The balance of soil organisms is disrupted by glyphosate, which leaches from the roots of sprayed plants into the surrounding soil. Several studies have indicated that pathogenic fungi and other crop pests increase in numbers or have less competition when glyphosate is present in soil.

Toxicity of Other Ingredients
Commercial products such as Roundup are composed of the active ingredient (approximately 40% of the solution) and other ingredients that improve its effectiveness. These compounds exhibit toxicity at much higher levels than glyphosate alone. One such chemical, polyethoxylated tallowamine (POEA), is three times as acutely toxic to humans as glyphosate alone.

A product commonly mixed with glyphosate formulations to improve performance in the environment was found to be 100 times more toxic to aquatic invertebrates. Other added ingredients have been shown to damage cellular DNA, cause cancer or birth defects, and disrupt reproductive function in both humans and animals.

Glyphosate and commercially available products containing this compound are of particular concern to human health and the environment, due to: 1) some evidence of carcinogenicity, reproductive/developmental toxicity, endocrine system and genetic toxicity to humans; 2) potential adverse effects to non-target plant and animal species due to overspray, drift, and displacement; and 3) the potentially severe impact of many of its additives such as POEA, which have been identified as extremely hazardous to both humans and animals.

About Glyphosate

When Monsansto's patent for glyphosate expired in 2000, many companies entered the market as formulators of herbicides containing the chemical. Today, 206 glyphosate products are registered in California, some as well-known as "Roundup." Other products are sold in generic packaging in the garden section of many stores.

Widely considered the #1 most often used herbicide worldwide, glyphosate is also first in California, where agricultural and commercial uses were reported to be 6,364,365 pounds of the active ingredient in 2004.


For a full list of citations to the Toxicological Profile for Glyphosate, see:

Toxicological Profile by Center for Ethics and Toxics (CETOS) with Californians for Alternatives to Toxics.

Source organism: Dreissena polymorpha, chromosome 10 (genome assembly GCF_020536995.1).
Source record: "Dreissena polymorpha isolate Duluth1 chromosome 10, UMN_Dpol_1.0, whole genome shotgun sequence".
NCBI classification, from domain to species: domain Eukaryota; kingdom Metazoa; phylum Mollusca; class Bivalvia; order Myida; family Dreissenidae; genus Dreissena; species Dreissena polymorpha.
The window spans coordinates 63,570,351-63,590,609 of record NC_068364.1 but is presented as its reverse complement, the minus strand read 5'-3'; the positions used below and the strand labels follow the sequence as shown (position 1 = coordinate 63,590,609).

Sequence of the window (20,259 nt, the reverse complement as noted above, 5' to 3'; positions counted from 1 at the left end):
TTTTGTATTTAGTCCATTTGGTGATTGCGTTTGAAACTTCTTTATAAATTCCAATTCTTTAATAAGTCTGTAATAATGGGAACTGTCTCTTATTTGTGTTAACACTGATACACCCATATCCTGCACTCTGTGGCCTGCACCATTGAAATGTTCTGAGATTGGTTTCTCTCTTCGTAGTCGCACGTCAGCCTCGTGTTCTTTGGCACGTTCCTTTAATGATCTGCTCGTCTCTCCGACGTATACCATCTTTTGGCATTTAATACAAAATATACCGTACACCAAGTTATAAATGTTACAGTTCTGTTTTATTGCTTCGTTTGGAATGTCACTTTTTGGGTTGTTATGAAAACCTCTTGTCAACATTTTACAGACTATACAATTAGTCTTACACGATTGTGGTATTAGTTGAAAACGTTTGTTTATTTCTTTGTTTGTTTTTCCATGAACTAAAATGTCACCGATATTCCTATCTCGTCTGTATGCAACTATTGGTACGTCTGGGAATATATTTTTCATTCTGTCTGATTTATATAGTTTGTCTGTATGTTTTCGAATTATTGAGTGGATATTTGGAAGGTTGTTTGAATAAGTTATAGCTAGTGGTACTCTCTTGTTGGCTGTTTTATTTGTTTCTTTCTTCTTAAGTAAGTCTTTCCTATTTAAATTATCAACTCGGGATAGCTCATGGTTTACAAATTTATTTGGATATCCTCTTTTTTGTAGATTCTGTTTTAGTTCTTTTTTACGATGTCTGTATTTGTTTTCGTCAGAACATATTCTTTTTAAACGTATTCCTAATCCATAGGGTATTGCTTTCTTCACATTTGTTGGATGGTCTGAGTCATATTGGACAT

CATs Helps Frogs By Pinpointing Pesticides

Capping a five-year-long effort, CATs is debuting a database of international research detailing the most recent findings about the effects of pesticide use on amphibians and reptiles. The research comes from all over the world, but particularly includes critical in-the-field studies from California that are meshed with findings from the unique pesticide-use database of the Department of Pesticide Regulation (DPR).

California is one of the "hot spots" in the global decline of amphibian populations, and native aquatic frog and toad species have been disappearing for two decades. Central and southern California felt it first, but the decline of frogs has come north--and pesticide use has increasingly emerged as one of the greatest threats to frog survival.

For example, research by the U.S. Geological Survey since 1997 has revealed dangerous levels of pesticides in both the bodies of frogs and in their aquatic habitat in pristine areas of the Sierra Nevada. Entire populations of native frogs have vanished, and research has pinpointed pesticide sprays that have drifted hundreds of miles from the Central Valley to settle in wilderness areas.

But when CATs asked the DPR to re-evaluate the danger to frogs based on this research, the agency balked, triggering several years of intense effort by CATs that's led to greater citizen input to DPR's registration process.

CATs was a major player in a suit that won increased protection from pesticides for the red-legged frog--the frog made famous by Mark Twain. Again using the state's pesticide-use database, CATs mapped where frog populations were threatened by the toxic sprays--and identified 66 pesticides that the court later agreed the EPA must study under provisions of the Endangered Species Act.

CATs' database, compiled by a biologist whose frog research has taken him as far afield as West Africa, builds on an earlier one covering literature up to 1998 put together by the Canadian Wildlife Service.

Now CATs has attempted to bring all the updated research into an easily accessible database. We have compiled a list of 225 scientific papers published since 1999 on the effects of pesticides on amphibians, as well as 87 research papers on pesticides' impacts on reptiles. Most have links to summaries or full texts of the papers. Links to lists of books and to sites with related information are also available.



Founded in 1982, Californians for Alternatives to Toxics is a clearinghouse for information and strategic action regarding pesticides and other hazardous chemicals and promotes alternatives to their use. CATs works to bring solutions to toxic conditions occurring in northern California with actions that benefit people here and around the world.

Permission is granted to reproduce this newsletter if Californians for Alternatives to Toxics is fully credited. No part may be copied to websites; links to the CATs website are encouraged.

CATs is a not-for-profit, 501(c)(3) organization. Donations are tax-deductible to the extent allowed by law.

Printed on 100% recycled, 100% post-consumer waste paper.